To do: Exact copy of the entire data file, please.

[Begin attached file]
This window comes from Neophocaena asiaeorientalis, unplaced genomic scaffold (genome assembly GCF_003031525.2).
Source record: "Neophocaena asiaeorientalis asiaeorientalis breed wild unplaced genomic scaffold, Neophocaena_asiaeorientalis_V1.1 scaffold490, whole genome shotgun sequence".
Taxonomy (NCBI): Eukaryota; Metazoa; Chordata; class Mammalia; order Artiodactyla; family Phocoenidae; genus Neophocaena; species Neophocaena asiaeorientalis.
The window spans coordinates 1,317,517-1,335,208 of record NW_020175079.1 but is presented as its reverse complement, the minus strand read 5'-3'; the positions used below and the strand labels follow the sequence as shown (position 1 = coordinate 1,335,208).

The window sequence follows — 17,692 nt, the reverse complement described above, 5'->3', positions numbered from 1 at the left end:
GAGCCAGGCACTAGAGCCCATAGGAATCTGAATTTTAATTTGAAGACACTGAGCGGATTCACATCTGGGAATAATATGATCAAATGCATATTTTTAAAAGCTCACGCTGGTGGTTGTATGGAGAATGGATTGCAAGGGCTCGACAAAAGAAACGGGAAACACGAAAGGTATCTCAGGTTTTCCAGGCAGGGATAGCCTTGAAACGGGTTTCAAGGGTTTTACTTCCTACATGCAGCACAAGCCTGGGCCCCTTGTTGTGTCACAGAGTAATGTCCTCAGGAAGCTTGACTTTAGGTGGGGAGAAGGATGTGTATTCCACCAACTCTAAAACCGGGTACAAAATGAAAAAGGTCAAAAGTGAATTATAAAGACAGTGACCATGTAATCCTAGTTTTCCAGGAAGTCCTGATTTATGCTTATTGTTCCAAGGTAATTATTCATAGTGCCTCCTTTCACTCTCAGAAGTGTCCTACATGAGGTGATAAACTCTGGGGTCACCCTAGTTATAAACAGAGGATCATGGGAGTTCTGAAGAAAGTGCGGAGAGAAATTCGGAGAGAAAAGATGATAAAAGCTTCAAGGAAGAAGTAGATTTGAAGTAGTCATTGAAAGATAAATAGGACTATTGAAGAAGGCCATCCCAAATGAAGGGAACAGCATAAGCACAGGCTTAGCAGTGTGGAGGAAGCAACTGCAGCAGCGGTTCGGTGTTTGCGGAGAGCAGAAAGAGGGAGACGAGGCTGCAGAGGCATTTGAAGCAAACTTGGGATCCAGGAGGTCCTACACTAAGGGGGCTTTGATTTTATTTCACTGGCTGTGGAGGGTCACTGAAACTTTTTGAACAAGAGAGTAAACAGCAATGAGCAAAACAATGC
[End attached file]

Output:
This window comes from Neophocaena asiaeorientalis, unplaced genomic scaffold (genome assembly GCF_003031525.2).
Source record: "Neophocaena asiaeorientalis asiaeorientalis breed wild unplaced genomic scaffold, Neophocaena_asiaeorientalis_V1.1 scaffold490, whole genome shotgun sequence".
Taxonomy (NCBI): Eukaryota; Metazoa; Chordata; class Mammalia; order Artiodactyla; family Phocoenidae; genus Neophocaena; species Neophocaena asiaeorientalis.
The window spans coordinates 1,317,517-1,335,208 of record NW_020175079.1 but is presented as its reverse complement, the minus strand read 5'-3'; the positions used below and the strand labels follow the sequence as shown (position 1 = coordinate 1,335,208).

The window sequence follows — 17,692 nt, the reverse complement described above, 5'->3', positions numbered from 1 at the left end:
GAGCCAGGCACTAGAGCCCATAGGAATCTGAATTTTAATTTGAAGACACTGAGCGGATTCACATCTGGGAATAATATGATCAAATGCATATTTTTAAAAGCTCACGCTGGTGGTTGTATGGAGAATGGATTGCAAGGGCTCGACAAAAGAAACGGGAAACACGAAAGGTATCTCAGGTTTTCCAGGCAGGGATAGCCTTGAAACGGGTTTCAAGGGTTTTACTTCCTACATGCAGCACAAGCCTGGGCCCCTTGTTGTGTCACAGAGTAATGTCCTCAGGAAGCTTGACTTTAGGTGGGGAGAAGGATGTGTATTCCACCAACTCTAAAACCGGGTACAAAATGAAAAAGGTCAAAAGTGAATTATAAAGACAGTGACCATGTAATCCTAGTTTTCCAGGAAGTCCTGATTTATGCTTATTGTTCCAAGGTAATTATTCATAGTGCCTCCTTTCACTCTCAGAAGTGTCCTACATGAGGTGATAAACTCTGGGGTCACCCTAGTTATAAACAGAGGATCATGGGAGTTCTGAAGAAAGTGCGGAGAGAAATTCGGAGAGAAAAGATGATAAAAGCTTCAAGGAAGAAGTAGATTTGAAGTAGTCATTGAAAGATAAATAGGACTATTGAAGAAGGCCATCCCAAATGAAGGGAACAGCATAAGCACAGGCTTAGCAGTGTGGAGGAAGCAACTGCAGCAGCGGTTCGGTGTTTGCGGAGAGCAGAAAGAGGGAGACGAGGCTGCAGAGGCATTTGAAGCAAACTTGGGATCCAGGAGGTCCTACACTAAGGGGGCTTTGATTTTATTTCACTGGCTGTGGAGGGTCACTGAAACTTTTTGAACAAGAGAGTAAACAGCAATGAGCAAAACAATGC